Why smokers are at risk even if air pollution levels are low
Find out the reasons why smokers are at risk, even if air pollution levels are low.
Smoking is bad for your health, no matter how you look at it. A recent study, published in the American Journal of Respiratory and Critical Care Medicine, suggests that air pollution levels classified as “good” by the United States Environmental Protection Agency (EPA) can still be dangerous to the lungs of cigarette smokers, who are already exposed to copious volumes of cigarette smoke.
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Air filters are a commonly recommended solution for protecting homes, work environments, retail stores and buildings in areas suffering from high air pollution levels, especially for people who face a greater health risk when exposed to air pollution including pregnant women, young children, the elderly, and those with pre-existing respiratory issues. Because the cells in the lungs of smokers are less capable of protecting the lungs from air pollution, it’s important for these people to maintain great indoor air quality inside their homes or buildings.
According to Dr. Crystal, lung diseases caused by environmental factors, whether it’s tobacco smoking or air pollution exposure, typically begin at the smallest airways of the lungs. It helps to imagine the lungs like an upside-down tree, with the trachea as the trunk and the outermost branches as the small airways.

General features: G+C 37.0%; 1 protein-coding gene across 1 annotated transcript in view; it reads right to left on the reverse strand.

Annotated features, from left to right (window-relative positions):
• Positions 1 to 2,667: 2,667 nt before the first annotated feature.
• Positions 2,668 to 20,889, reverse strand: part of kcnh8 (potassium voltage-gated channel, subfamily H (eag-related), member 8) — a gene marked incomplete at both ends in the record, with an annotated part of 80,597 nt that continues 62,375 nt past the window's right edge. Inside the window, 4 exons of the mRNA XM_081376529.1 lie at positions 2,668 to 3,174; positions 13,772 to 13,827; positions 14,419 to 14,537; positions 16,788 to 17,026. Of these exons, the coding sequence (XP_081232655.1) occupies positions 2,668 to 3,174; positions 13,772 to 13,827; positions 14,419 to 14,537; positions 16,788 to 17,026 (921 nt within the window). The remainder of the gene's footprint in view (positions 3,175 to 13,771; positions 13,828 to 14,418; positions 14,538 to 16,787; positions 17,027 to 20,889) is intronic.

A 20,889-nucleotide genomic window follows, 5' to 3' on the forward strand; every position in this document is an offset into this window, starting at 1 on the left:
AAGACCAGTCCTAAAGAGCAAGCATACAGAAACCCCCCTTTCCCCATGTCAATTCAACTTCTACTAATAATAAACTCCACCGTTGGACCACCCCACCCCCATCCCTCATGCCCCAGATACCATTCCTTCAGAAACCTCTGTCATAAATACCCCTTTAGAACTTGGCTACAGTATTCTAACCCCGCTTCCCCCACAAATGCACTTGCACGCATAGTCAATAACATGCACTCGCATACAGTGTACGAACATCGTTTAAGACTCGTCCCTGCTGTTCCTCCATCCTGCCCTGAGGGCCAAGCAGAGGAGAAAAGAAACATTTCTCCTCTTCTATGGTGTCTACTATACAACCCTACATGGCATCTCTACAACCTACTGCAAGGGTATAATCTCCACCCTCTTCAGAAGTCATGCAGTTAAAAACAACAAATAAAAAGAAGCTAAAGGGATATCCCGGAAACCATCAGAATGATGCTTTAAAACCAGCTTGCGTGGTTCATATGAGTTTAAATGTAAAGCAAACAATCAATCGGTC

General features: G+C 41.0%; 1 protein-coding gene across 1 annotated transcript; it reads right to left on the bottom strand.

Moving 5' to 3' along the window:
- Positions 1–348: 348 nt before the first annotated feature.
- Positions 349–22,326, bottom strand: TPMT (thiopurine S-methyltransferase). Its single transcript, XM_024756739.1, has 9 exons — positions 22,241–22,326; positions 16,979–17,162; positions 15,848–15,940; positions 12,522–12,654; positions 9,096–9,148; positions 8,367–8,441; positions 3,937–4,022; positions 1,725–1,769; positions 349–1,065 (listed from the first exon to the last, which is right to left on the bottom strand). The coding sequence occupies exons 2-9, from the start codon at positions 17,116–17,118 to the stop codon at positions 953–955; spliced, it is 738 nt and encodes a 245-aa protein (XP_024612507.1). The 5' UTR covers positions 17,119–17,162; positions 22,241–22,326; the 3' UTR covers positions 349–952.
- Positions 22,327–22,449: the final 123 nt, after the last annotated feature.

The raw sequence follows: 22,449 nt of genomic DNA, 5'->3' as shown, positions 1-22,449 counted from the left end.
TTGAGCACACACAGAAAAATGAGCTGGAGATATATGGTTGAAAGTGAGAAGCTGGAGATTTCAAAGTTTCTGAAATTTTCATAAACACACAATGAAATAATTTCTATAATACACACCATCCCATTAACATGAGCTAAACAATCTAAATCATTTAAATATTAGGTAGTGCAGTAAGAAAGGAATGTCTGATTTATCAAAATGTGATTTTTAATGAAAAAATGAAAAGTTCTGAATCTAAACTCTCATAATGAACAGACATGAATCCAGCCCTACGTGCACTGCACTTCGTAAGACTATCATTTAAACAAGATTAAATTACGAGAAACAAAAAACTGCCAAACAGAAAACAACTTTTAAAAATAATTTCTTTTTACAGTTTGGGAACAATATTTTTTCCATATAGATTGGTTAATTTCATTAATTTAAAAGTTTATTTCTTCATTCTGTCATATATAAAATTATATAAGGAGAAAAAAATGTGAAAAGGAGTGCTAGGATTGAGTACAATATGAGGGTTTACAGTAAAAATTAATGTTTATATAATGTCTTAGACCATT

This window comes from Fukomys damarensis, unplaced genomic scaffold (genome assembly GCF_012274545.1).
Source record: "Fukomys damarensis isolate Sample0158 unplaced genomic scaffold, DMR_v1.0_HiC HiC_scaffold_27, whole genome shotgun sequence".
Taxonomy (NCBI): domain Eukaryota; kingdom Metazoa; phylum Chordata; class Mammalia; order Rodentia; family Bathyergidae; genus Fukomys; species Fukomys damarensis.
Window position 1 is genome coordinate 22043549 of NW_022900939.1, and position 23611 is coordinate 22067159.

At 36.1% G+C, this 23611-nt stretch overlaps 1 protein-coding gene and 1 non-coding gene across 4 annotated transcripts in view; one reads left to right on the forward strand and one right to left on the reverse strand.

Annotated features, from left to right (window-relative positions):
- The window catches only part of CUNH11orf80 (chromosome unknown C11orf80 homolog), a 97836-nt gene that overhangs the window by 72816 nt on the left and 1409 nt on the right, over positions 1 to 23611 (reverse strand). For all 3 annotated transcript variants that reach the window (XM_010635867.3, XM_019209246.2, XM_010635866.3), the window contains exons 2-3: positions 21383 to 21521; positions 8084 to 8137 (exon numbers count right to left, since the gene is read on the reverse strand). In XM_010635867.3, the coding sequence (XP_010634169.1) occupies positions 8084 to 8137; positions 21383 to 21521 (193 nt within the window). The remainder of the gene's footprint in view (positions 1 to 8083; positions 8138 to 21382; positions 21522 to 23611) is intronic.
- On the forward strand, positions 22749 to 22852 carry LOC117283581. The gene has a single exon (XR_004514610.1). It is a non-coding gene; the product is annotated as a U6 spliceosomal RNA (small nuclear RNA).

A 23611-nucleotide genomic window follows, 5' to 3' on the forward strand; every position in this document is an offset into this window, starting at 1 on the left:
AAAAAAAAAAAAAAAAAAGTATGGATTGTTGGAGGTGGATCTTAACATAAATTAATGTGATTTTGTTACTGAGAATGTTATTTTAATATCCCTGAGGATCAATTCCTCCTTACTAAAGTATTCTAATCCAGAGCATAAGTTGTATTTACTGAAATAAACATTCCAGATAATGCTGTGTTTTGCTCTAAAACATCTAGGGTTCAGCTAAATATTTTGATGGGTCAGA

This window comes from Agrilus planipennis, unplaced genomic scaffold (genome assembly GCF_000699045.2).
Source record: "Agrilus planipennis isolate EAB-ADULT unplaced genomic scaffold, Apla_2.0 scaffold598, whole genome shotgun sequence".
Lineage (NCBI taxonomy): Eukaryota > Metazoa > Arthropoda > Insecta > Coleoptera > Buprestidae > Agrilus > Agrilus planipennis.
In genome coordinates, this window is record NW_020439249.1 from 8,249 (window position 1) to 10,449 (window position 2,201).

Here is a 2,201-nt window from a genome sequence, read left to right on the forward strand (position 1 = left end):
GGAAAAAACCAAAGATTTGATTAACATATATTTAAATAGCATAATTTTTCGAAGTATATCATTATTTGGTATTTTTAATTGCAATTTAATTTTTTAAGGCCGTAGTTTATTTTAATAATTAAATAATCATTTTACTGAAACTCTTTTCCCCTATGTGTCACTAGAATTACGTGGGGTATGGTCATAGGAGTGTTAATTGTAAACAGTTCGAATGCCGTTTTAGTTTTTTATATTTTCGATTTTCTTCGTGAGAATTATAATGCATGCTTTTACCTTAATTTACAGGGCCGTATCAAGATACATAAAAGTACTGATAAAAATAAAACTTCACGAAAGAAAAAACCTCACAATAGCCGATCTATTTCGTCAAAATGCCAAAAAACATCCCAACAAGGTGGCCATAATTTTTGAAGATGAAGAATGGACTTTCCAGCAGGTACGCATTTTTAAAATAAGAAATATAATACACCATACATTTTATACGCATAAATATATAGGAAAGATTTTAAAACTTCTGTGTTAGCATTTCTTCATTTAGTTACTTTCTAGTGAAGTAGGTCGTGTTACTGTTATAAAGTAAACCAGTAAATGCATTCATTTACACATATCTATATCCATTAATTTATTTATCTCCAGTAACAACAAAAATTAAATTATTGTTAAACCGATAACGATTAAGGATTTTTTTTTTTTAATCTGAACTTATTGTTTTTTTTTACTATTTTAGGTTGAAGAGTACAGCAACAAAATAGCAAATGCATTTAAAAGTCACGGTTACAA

Dr. Crystal’s team believe that cigarette smoke may be changing the chemistry of the cells, known as epithelial cells that line these airways. When healthy, epithelial cells defend the lungs against foreign matter by secreting mucus, which expels particles out of the airways as phlegm or sputum.
Although the smallest of these airways are no more than two millimeters thick, they are still susceptible to airborne pollutants like particulate matter (PM), which is produced by the burning of tobacco.
For these reasons and more, tobacco smoking has been banned in public areas around the world. In indoor areas where smoking is allowed, such as airport lounges, hotel rooms, and select commercial establishments, HEPA and molecular filtration systems are often used to remove particulate matter and gaseous contaminants produced by burning tobacco to ensure the safety and comfort of non-smokers in the same room or building.
Ultimately, the best way to eliminate the dangers of smoking to you and your loved ones is to quit altogether. But in instances where this is impractical, HEPA or molecular air filters whether installed in existing HVAC systems or in a stand-alone air purifier can protect other people in your household from secondhand smoke.